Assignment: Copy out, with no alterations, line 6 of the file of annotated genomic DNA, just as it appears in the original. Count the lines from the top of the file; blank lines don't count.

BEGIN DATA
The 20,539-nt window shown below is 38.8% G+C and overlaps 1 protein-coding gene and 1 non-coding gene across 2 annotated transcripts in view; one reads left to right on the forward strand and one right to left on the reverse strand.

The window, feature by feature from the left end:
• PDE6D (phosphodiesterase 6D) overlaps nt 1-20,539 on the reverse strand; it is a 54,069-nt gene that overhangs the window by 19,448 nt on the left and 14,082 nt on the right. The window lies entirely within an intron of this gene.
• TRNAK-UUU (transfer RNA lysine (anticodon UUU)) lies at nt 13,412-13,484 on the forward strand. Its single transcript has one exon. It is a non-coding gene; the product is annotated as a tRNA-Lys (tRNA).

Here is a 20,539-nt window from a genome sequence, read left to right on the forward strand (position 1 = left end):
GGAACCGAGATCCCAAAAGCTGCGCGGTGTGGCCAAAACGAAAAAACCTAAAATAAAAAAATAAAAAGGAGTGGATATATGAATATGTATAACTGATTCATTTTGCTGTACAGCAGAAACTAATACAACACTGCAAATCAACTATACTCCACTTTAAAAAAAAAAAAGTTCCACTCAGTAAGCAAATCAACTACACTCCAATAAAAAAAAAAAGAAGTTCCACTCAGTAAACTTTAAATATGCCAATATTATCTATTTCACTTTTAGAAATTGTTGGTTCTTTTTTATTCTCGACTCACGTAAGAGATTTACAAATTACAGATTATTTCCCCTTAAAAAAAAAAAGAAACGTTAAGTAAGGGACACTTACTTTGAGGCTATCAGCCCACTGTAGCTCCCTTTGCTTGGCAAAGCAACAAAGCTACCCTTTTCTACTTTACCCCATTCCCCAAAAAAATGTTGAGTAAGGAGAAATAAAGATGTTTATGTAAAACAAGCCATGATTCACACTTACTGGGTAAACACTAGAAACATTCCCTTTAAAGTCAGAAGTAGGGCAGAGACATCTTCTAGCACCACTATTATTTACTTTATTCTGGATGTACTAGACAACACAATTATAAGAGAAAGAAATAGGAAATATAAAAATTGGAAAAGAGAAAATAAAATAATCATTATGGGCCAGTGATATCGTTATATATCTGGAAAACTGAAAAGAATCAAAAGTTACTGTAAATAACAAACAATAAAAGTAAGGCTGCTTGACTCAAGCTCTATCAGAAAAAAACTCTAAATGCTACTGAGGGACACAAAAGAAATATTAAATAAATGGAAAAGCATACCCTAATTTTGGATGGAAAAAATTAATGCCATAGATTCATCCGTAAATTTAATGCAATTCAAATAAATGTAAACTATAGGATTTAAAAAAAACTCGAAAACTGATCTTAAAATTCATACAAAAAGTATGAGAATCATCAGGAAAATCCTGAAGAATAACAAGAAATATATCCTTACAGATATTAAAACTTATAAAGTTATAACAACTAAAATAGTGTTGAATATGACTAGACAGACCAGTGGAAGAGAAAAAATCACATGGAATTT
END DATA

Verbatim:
GGAACCGAGATCCCAAAAGCTGCGCGGTGTGGCCAAAACGAAAAAACCTAAAATAAAAAAATAAAAAGGAGTGGATATATGAATATGTATAACTGATTCATTTTGCTGTACAGCAGAAACTAATACAACACTGCAAATCAACTATACTCCACTTTAAAAAAAAAAAAGTTCCACTCAGTAAGCAAATCAACTACACTCCAATAAAAAAAAAAAGAAGTTCCACTCAGTAAACTTTAAATATGCCAATATTATCTATTTCACTTTTAGAAATTGTTGGTTCTTTTTTATTCTCGACTCACGTAAGAGATTTACAAATTACAGATTATTTCCCCTTAAAAAAAAAAAGAAACGTTAAGTAAGGGACACTTACTTTGAGGCTATCAGCCCACTGTAGCTCCCTTTGCTTGGCAAAGCAACAAAGCTACCCTTTTCTACTTTACCCCATTCCCCAAAAAAATGTTGAGTAAGGAGAAATAAAGATGTTTATGTAAAACAAGCCATGATTCACACTTACTGGGTAAACACTAGAAACATTCCCTTTAAAGTCAGAAGTAGGGCAGAGACATCTTCTAGCACCACTATTATTTACTTTATTCTGGATGTACTAGACAACACAATTATAAGAGAAAGAAATAGGAAATATAAAAATTGGAAAAGAGAAAATAAAATAATCATTATGGGCCAGTGATATCGTTATATATCTGGAAAACTGAAAAGAATCAAAAGTTACTGTAAATAACAAACAATAAAAGTAAGGCTGCTTGACTCAAGCTCTATCAGAAAAAAACTCTAAATGCTACTGAGGGACACAAAAGAAATATTAAATAAATGGAAAAGCATACCCTAATTTTGGATGGAAAAAATTAATGCCATAGATTCATCCGTAAATTTAATGCAATTCAAATAAATGTAAACTATAGGATTTAAAAAAAACTCGAAAACTGATCTTAAAATTCATACAAAAAGTATGAGAATCATCAGGAAAATCCTGAAGAATAACAAGAAATATATCCTTACAGATATTAAAACTTATAAAGTTATAACAACTAAAATAGTGTTGAATATGACTAGACAGACCAGTGGAAGAGAAAAAATCACATGGAATTT